He fires a single shot that pierces the ox’s shoulder blade and heart. The next shot punctures the animal’s lung and a third shot is fired because it is still standing, faltering. Everyone is delighted and all the hunters cheer.
Everyone inspects the trophy. It is a nice bull. There is great respect for this enormous animal that was tough enough to stay standing, despite three mortal wounds. It takes four of us to turn the animal over and pose it for the obligatory trophy photos. These photos are important to hunters, because they show the size of the animal they have shot.
Not everyone has the opportunity to get close to a musk-ox, so it is something to be proud of. For trophy hunters, it is a combination of experiencing nature in all its magnificence and being able to show the results of the hunt in the form of pictures and antlers.
Sometimes it was possible to get very close to the musk-oxen.
The heavy head of the musk-ox is removed and put into a carrying sling. After the animal has been skinned, two of the guides remain to cut up the rest while Tobias and one guide follow the hunters to the next animals. No meat is left behind and the guides spend some time cutting all the meat from the bones and packing it into carrying slings so it can be taken to the boats and sailed back to camp.
The next musk-ox that is sighted is in a small herd that is moving and as the wind is not ideal, we circle around the herd.
The shot is taken at 80 meters. The herd sets off at a run, fortunately not in our direction, leaving the chosen bull behind. After a few seconds it gives up and drops.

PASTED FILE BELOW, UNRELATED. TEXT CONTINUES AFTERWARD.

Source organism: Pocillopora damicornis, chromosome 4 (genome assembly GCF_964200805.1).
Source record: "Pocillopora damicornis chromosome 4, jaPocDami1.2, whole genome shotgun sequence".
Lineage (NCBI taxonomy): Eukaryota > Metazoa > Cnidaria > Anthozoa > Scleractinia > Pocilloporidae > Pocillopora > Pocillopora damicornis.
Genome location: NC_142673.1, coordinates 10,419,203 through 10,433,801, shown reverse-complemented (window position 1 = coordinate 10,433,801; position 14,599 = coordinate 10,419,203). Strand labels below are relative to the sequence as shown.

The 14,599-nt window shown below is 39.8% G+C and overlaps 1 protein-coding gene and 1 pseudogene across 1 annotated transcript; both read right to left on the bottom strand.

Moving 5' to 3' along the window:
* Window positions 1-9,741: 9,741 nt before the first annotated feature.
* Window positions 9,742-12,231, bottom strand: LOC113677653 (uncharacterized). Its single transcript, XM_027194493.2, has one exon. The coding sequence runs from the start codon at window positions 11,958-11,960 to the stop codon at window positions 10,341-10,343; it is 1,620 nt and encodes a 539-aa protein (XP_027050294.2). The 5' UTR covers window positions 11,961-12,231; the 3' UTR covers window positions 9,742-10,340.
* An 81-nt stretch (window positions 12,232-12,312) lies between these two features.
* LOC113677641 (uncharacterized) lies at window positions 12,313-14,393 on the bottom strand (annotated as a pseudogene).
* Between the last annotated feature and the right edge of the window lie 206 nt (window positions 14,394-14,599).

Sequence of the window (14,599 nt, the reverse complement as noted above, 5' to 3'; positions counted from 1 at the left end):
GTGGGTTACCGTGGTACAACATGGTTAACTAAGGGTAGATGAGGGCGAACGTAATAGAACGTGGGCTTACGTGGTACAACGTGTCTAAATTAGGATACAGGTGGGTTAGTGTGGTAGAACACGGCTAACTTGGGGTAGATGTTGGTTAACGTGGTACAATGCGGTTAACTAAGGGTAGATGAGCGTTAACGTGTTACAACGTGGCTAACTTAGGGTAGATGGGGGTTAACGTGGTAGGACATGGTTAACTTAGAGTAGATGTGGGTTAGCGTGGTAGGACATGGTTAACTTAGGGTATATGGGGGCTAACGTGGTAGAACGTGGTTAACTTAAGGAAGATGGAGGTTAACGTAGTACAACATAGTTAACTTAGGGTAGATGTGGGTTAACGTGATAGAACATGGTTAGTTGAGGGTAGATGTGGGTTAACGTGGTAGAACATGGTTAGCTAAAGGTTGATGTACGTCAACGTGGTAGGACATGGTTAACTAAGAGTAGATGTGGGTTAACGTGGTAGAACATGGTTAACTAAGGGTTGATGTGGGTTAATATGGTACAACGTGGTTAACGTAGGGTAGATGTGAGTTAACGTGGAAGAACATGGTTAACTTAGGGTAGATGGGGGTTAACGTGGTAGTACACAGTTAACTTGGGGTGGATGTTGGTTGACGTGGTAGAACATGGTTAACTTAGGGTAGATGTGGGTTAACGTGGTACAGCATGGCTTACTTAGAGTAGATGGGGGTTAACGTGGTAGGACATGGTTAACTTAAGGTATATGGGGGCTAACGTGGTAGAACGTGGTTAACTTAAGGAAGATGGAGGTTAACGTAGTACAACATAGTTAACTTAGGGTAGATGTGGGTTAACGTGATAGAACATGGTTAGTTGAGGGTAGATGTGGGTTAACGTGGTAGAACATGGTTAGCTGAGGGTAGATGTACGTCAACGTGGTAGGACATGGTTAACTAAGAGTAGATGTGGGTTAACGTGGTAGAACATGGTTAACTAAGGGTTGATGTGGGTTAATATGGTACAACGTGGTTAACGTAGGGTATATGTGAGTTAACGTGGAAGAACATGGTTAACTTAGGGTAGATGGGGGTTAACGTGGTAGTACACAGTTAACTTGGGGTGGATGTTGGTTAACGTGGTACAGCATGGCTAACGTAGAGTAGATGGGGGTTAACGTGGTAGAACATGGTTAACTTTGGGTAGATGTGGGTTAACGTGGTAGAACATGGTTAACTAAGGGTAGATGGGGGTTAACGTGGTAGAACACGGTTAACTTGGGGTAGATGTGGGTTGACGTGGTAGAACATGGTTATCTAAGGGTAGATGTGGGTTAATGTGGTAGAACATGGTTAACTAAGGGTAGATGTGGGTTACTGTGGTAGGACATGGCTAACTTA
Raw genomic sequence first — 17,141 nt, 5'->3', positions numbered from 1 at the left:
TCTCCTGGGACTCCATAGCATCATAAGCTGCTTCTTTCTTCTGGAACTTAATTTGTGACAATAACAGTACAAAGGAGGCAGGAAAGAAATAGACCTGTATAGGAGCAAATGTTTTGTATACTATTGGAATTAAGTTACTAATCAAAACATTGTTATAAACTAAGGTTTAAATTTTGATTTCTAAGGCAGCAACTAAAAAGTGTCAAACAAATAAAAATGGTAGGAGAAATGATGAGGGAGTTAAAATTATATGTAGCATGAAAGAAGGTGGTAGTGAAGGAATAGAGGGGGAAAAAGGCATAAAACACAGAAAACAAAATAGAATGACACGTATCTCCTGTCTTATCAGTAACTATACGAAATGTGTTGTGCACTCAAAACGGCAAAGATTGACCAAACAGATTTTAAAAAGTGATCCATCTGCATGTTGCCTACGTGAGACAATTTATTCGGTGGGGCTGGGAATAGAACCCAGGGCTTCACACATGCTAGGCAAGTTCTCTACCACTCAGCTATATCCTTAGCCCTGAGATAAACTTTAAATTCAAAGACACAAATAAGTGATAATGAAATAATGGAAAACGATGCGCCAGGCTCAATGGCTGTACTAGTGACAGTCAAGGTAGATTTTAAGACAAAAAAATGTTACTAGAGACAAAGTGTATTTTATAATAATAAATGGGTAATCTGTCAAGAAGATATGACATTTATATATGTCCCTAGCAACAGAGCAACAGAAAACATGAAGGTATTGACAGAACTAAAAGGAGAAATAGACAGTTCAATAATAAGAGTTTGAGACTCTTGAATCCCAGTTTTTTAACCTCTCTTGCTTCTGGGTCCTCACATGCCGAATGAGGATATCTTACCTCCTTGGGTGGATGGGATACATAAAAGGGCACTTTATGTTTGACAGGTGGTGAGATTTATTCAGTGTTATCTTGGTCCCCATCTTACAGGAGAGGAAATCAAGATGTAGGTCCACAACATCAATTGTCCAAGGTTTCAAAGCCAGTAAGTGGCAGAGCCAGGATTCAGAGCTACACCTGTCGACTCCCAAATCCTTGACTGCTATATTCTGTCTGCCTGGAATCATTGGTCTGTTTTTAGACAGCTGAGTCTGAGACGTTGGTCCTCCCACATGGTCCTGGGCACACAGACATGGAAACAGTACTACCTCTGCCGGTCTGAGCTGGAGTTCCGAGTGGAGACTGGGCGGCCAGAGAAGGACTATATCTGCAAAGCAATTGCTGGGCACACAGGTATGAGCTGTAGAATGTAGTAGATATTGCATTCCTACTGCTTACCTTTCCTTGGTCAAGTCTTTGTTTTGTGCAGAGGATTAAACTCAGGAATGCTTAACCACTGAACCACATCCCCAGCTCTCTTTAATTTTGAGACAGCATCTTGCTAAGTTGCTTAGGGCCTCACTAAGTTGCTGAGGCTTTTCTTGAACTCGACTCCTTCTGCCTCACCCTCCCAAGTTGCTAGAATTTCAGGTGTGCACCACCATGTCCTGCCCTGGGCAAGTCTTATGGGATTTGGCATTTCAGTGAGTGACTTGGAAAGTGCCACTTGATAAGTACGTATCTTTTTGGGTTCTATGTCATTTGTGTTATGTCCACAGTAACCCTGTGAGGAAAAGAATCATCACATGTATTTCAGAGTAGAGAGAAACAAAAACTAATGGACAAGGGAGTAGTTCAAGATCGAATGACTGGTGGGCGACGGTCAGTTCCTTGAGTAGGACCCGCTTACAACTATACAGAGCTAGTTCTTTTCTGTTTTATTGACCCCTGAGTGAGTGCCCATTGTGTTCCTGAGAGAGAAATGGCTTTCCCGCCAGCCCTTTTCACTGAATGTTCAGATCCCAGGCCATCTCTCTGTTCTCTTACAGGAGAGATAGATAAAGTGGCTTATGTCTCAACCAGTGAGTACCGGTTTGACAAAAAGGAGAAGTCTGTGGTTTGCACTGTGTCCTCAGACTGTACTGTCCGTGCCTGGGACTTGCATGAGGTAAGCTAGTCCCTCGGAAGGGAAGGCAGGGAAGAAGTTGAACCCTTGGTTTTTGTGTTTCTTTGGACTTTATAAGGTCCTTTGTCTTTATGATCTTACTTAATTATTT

While the trophy hunters chatter eagerly, the guides start cutting up the ox. It is a lot of heavy, hard work loosening the animal’s skin in one piece and then carrying the whole hide before preparing it for the tannery. The hide alone is very heavy. On top of this, there is the weight of the head with its huge forehead and horns. In return, it will be a truly wonderful sight to see, when the animal has been mounted hung on the wall.
The camp has two people who do the cooking and make everything function. The trophy hunters have therefore plenty of time to relax and enjoy socializing, or to go for walks or go hunting for smaller animals such as Arctic hares, ptarmigan and Arctic foxes.
Meat, meat and more meat
When the guides are back at the camp, most of their time is spent preparing the hides for the taxidermist and cutting up all the meat that has been brought home. After the meat has been cut into nice slices it is put into brine consisting of preservative, salt and spices for a few hours. The pieces of meat are then laid out on wire netting for 1-2 says and dried so they become the most delicious dried meat à la beef jerky, which can be enjoyed as a protein-rich snack.
Some of the meat is made into sausages which are smoked in the smoker. The best of the meat is set aside for cooking.
Since the area is extensive, hunting took place in every direction. Every day, there were great outdoor experiences with the Greenlandic wildlife. The challenge was to find the best trophy animal, because there was plenty of game. On reindeer hunting days, it was a greater challenge to find the game and get within shooting range, because reindeer are much more attentive.
Some of the hunters and a couple of guides took an afternoon off from hunting and sailed up one of the nearby rivers on a fishing trip where they caught some nice big Arctic charr, as a good alternative to the many nice meals with meat.
It was a group of tired and very satisfied hunters who set off for home a week later and not a few of them said they would like to go hunting in Greenland again.
Tobias and the other guides were also very tired after spending time in the fells, but they are already looking forward to next year, with new hunters who have booked a trophy hunt in Greenland.
The ice cap towers up in the background of Kangerlussuaq’s beautiful landscape.